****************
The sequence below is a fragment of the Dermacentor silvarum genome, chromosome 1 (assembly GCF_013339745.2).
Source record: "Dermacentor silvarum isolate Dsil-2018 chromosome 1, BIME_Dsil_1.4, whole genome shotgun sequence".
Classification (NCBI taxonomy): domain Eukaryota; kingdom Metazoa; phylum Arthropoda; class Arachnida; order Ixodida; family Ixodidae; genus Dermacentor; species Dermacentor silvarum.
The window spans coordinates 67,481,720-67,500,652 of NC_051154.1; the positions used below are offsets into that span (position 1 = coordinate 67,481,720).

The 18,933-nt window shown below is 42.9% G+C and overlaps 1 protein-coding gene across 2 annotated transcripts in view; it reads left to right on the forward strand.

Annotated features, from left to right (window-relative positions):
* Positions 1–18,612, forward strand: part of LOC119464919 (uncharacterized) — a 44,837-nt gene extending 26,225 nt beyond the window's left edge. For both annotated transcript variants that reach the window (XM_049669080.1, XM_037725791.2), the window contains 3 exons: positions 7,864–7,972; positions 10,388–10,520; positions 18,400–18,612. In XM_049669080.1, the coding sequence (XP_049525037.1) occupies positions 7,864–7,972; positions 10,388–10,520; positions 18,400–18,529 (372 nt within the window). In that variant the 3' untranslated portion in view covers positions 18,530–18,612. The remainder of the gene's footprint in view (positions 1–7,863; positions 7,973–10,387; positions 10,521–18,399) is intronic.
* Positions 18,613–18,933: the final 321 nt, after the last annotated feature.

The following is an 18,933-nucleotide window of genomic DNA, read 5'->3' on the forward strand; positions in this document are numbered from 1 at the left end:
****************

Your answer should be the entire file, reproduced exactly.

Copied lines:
The sequence below is a fragment of the Dermacentor silvarum genome, chromosome 1 (assembly GCF_013339745.2).
Source record: "Dermacentor silvarum isolate Dsil-2018 chromosome 1, BIME_Dsil_1.4, whole genome shotgun sequence".
Classification (NCBI taxonomy): domain Eukaryota; kingdom Metazoa; phylum Arthropoda; class Arachnida; order Ixodida; family Ixodidae; genus Dermacentor; species Dermacentor silvarum.
The window spans coordinates 67,481,720-67,500,652 of NC_051154.1; the positions used below are offsets into that span (position 1 = coordinate 67,481,720).

The 18,933-nt window shown below is 42.9% G+C and overlaps 1 protein-coding gene across 2 annotated transcripts in view; it reads left to right on the forward strand.

Annotated features, from left to right (window-relative positions):
* Positions 1–18,612, forward strand: part of LOC119464919 (uncharacterized) — a 44,837-nt gene extending 26,225 nt beyond the window's left edge. For both annotated transcript variants that reach the window (XM_049669080.1, XM_037725791.2), the window contains 3 exons: positions 7,864–7,972; positions 10,388–10,520; positions 18,400–18,612. In XM_049669080.1, the coding sequence (XP_049525037.1) occupies positions 7,864–7,972; positions 10,388–10,520; positions 18,400–18,529 (372 nt within the window). In that variant the 3' untranslated portion in view covers positions 18,530–18,612. The remainder of the gene's footprint in view (positions 1–7,863; positions 7,973–10,387; positions 10,521–18,399) is intronic.
* Positions 18,613–18,933: the final 321 nt, after the last annotated feature.

The following is an 18,933-nucleotide window of genomic DNA, read 5'->3' on the forward strand; positions in this document are numbered from 1 at the left end: